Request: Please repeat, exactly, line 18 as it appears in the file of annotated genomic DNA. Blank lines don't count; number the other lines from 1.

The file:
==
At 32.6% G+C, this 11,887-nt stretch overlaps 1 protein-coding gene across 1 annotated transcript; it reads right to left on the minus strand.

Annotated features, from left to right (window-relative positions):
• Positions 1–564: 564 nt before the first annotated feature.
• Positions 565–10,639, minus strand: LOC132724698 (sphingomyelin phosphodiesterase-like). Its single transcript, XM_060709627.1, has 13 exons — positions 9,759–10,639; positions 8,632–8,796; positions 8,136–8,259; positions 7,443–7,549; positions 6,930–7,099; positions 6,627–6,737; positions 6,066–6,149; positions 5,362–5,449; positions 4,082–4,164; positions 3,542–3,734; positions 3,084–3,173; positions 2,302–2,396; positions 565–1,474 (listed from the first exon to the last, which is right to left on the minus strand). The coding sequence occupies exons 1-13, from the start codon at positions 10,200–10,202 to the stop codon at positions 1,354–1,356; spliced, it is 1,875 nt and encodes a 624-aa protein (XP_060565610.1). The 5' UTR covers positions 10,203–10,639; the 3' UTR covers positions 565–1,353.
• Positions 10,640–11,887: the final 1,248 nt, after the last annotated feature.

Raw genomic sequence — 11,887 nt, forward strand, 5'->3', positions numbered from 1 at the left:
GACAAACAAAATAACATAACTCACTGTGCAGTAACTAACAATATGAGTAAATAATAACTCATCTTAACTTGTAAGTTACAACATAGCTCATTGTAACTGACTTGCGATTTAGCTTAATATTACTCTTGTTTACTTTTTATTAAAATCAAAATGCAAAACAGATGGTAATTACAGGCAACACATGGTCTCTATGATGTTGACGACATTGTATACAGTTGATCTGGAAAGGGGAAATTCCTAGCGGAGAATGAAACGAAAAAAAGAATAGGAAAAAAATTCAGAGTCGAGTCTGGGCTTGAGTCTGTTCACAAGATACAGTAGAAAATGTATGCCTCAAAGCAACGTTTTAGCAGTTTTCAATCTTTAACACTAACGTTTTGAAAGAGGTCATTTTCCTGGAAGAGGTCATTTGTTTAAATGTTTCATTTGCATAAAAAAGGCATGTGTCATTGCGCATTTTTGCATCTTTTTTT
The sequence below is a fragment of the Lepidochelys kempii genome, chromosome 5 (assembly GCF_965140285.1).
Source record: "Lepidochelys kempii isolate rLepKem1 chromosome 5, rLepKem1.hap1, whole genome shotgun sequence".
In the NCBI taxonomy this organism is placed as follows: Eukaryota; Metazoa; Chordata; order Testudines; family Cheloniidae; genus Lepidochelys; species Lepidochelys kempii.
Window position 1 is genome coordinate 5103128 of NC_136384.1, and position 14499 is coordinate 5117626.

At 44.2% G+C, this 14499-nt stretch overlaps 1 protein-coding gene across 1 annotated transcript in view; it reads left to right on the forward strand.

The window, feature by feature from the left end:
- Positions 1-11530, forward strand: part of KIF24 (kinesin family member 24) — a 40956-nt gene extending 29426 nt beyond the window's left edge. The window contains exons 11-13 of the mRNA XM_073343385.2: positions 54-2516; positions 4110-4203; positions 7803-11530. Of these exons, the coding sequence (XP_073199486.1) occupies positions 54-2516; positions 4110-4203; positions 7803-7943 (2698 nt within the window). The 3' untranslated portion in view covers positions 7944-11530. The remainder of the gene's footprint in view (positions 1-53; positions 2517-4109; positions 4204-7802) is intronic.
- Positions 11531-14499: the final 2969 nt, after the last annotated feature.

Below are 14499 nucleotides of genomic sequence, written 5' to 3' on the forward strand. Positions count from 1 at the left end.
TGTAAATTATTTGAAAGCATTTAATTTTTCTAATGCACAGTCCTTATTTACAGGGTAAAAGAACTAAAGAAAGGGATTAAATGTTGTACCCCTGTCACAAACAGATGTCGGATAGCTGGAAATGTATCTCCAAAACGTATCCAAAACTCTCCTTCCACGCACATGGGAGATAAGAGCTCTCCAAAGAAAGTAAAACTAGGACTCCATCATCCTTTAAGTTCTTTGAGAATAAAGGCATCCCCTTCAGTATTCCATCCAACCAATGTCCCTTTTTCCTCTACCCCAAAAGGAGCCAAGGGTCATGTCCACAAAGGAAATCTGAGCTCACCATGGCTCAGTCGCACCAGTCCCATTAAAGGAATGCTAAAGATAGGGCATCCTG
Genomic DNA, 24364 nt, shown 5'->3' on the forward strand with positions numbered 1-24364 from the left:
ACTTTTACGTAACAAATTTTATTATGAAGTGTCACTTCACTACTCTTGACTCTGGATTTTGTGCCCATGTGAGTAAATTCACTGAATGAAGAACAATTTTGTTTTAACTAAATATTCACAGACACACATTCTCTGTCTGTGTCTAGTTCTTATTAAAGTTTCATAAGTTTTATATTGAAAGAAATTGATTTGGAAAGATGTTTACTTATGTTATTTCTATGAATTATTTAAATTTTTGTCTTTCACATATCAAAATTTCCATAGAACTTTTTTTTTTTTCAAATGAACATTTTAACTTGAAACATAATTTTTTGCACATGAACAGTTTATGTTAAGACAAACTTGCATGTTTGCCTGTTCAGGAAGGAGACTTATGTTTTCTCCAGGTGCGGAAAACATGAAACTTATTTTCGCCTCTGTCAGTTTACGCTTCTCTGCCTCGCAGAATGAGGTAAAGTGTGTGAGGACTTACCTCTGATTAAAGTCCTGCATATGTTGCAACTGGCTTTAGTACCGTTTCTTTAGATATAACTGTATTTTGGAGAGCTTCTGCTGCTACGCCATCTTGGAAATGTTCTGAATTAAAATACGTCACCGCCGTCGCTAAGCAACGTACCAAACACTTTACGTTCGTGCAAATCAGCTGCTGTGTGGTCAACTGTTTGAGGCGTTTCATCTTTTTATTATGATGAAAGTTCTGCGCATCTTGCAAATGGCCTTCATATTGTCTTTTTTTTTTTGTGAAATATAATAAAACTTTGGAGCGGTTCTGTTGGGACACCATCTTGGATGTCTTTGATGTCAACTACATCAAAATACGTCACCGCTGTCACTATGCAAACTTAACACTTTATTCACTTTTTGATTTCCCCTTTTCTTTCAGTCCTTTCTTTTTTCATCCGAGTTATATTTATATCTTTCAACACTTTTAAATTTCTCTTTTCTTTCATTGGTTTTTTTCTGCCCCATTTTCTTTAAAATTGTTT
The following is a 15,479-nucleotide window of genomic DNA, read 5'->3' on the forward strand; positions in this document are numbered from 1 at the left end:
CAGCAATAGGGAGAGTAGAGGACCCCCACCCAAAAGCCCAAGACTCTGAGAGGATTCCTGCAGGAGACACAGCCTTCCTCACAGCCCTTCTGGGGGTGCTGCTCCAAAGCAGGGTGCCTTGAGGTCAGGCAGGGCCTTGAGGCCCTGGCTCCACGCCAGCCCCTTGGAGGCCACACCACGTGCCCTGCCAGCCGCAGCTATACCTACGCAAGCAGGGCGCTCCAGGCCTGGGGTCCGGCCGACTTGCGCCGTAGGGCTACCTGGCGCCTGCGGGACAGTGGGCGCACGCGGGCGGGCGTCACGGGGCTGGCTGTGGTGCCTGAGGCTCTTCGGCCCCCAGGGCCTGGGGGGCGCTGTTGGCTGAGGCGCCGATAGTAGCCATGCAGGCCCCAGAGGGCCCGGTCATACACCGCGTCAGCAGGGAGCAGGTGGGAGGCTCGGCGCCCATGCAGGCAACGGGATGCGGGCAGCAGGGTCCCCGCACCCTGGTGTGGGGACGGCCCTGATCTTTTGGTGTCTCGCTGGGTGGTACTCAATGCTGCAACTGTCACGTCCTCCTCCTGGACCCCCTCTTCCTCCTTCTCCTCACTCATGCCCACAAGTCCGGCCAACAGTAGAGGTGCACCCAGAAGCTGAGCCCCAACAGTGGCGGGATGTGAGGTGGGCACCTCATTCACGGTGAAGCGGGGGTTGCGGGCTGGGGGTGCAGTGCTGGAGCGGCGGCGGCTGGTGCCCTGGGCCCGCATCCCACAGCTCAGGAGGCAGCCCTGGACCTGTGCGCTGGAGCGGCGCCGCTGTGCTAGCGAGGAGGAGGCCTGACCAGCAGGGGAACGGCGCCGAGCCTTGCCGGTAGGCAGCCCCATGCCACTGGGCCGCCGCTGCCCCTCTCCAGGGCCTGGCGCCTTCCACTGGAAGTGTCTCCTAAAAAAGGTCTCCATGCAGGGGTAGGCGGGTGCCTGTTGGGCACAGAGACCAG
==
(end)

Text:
Genomic DNA, 24364 nt, shown 5'->3' on the forward strand with positions numbered 1-24364 from the left: